Dosojin Fire Festival – 道祖神祭り


The Dosojin Fire Festival takes place every January 15th in Nozawa Onsen, Nagano.   Actually, it starts a couple of days before, but the main event takes place on the 15th.  This was my second year attending.  Last year I was way in the back (as in “Hey, I think I see fire…”), but this year I was much closer to the action.  Above is a quick photo from the start of the main event…


Goodbye Rooster, Hello Dog


2017 has ended and 2018 has begun!

Many things have changed in the past 365 days.  To start with, I left my job in May of last year.  This led to a few months of just freelancing and studying, as well as a three week trip to the United States.  After returning to Japan, I started at my new jobs – yes, you read that right, jobs.

I also moved (also in May) to a different part of Kanazawa.  I am further from the city center (really, my old apartment was near the station and such) which led to me getting my scooter license.  I can now zip around on my 50cc scooter.  This has proven very useful for getting to and from work.

In addition, I have gotten rid of my pocket wifi.  It wasn’t unlimited – only 7gb/month – and I could breeze through that in a few days.  I now have unlimited wifi and plan to make good use of it in the coming year.

Here’s to a productive and enjoyable year!


I’m currently out of Japan for a few weeks getting some stuff done halfway around the world.  I received some great news via email – my article on The Godburger was published.  If you want to read about a burger restaurant in Kanazawa, you can read it here!

Let me know what you think in the comments!

The Scariest Photo I’ve Ever Taken

Okay, maybe the title is a little intense…Seriously though, this may be the scariest photo I’ve ever taken due to size of the subject.  It was possible the largest I’ve ever seen, and the without a doubt, the largest this early in the season.  She was at least palm sized with her legs, possibly larger.

Here she is, the jorōgumo…


jorōgumo on the streets of Obama, Japan.

If you want to read more about this colorful yet poisonous eight-legged giant, take a look at this.  And if you want to read more about insects in Japan, take a look at this one.

Life Goes On…

Paper Cranes in Nagasaki

Wow, the past two months have been super busy and the next two look to be busy as well.  Many things have happened.  I visited Nagasaki during my Golden Week Vacation, moved to a new (to me) apartment, and taken up some freelance work.

I’m also busy preparing for the next JLPT.  I did not take the exam in July as I knew I was going to be too busy to prepare.  So I set my sights on the December exam.  I’m spending a lot of time preparing – working on grammar, building my vocabulary, memorizing kanji readings…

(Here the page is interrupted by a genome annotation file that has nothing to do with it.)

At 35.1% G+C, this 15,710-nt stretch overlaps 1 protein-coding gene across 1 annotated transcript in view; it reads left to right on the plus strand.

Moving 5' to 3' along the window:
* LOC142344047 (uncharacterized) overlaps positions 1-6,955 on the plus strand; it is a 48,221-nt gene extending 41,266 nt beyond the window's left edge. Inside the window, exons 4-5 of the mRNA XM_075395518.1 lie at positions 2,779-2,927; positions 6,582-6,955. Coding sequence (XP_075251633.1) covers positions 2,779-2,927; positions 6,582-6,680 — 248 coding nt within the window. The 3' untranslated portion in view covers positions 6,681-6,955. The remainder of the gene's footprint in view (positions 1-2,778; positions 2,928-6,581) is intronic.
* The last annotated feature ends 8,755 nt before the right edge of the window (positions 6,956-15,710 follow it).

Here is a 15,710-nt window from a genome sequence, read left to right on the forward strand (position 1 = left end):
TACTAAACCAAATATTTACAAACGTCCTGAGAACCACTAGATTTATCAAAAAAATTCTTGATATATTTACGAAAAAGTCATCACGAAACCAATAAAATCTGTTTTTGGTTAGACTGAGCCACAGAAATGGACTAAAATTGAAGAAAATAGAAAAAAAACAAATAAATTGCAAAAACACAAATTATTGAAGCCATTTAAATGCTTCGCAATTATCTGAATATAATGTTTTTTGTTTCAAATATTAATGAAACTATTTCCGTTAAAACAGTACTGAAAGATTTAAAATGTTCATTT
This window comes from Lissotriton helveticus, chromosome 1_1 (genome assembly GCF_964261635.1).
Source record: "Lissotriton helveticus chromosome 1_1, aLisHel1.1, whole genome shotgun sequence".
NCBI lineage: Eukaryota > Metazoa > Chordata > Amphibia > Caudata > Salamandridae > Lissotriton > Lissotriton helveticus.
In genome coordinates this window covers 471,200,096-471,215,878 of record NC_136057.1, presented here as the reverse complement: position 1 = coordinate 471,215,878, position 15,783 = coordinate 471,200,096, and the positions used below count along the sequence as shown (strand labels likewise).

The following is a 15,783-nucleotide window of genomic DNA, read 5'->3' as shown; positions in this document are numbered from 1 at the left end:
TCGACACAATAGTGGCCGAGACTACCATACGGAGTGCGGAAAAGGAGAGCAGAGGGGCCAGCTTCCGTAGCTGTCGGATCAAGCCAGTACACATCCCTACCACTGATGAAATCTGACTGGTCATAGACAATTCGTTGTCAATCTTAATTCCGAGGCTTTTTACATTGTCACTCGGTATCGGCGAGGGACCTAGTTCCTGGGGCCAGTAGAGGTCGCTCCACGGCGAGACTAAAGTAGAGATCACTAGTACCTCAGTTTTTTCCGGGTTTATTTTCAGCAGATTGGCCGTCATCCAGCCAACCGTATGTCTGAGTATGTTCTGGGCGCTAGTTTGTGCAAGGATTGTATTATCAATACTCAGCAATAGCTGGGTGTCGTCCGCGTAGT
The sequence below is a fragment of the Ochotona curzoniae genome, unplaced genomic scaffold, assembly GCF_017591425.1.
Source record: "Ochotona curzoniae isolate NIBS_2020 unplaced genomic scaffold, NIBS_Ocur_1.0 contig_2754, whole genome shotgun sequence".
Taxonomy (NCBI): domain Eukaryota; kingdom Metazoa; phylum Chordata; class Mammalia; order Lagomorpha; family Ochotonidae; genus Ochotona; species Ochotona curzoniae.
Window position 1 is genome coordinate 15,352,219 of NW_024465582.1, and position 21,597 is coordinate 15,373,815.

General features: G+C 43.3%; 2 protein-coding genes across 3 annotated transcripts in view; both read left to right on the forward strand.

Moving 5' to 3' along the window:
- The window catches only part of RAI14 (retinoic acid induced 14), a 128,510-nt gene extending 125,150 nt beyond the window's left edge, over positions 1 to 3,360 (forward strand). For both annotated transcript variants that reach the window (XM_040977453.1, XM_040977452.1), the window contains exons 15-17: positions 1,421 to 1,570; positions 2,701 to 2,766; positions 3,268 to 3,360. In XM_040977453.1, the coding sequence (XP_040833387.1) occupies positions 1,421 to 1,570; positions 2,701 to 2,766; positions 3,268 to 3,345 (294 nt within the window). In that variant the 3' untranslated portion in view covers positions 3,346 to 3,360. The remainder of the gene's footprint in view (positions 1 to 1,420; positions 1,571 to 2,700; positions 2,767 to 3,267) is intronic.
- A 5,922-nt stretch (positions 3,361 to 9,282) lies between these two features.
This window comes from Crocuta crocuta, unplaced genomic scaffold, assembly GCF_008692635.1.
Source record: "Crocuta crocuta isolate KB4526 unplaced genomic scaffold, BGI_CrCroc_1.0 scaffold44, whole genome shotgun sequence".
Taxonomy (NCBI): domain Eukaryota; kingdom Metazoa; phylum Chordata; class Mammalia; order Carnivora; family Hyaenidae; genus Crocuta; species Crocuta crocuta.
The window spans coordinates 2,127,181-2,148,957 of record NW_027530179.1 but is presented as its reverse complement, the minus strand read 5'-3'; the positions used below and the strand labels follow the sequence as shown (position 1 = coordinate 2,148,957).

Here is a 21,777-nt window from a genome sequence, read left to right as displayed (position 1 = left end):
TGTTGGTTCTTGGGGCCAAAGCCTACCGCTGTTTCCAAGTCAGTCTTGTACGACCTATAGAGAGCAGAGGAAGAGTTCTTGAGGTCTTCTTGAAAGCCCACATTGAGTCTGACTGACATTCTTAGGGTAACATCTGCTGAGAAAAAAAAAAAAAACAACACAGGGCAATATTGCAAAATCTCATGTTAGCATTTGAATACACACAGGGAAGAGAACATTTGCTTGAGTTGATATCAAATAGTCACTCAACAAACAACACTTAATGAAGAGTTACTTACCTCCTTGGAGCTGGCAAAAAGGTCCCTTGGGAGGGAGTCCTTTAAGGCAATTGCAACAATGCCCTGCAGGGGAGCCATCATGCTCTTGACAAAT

Recently I wrote about visiting Eiheiji Temple.  If you wanted to read about it or take a look at some photos, you can find it here!

I’m going to postpone writing about snow monkeys and the Dosojin Festival until further notice.  However, I will be writing about my trip to Nagasaki in the near future.  I took a lot of pictures and visited the Penguin Aquarium while there.

Seoul, August 2016

Noryangjin Fish Market

Just so you know, this post is bit picture heavy – enjoy!

Seoul, South Korea

Last summer I decided to spend my Obon vacation in Seoul, South Korea.  Seoul is close and I figured it might be cooler since it is further north.  Nope, just like with Beijing it was not cooler and I spent a lot of time sweating.  Sweating and drinking cool beverages. Once again I found myself in a country where tap water is not regularly consumed.  This meant constantly purchasing things to drink.  Seriously, I think the bulk of my spending was on water and tea!

Seoul at night

For this trip I decided to use my ANA miles instead of paying full price for a ticket.  The dates I was traveling were during one of the peak periods (practically all of Japan was on vacation that week) which meant everything was waitlisted.  I really wanted to go so I used almost all of my miles and flew business class (which was not waitlisted) into Gimpo International Airport.  The roundtrip flight cost around $50 (this was for taxes/fees and was the same whether flying economy or business) and I had access to the lounge (except for the last leg Tokyo-Komatsu since there was not business class on that flight).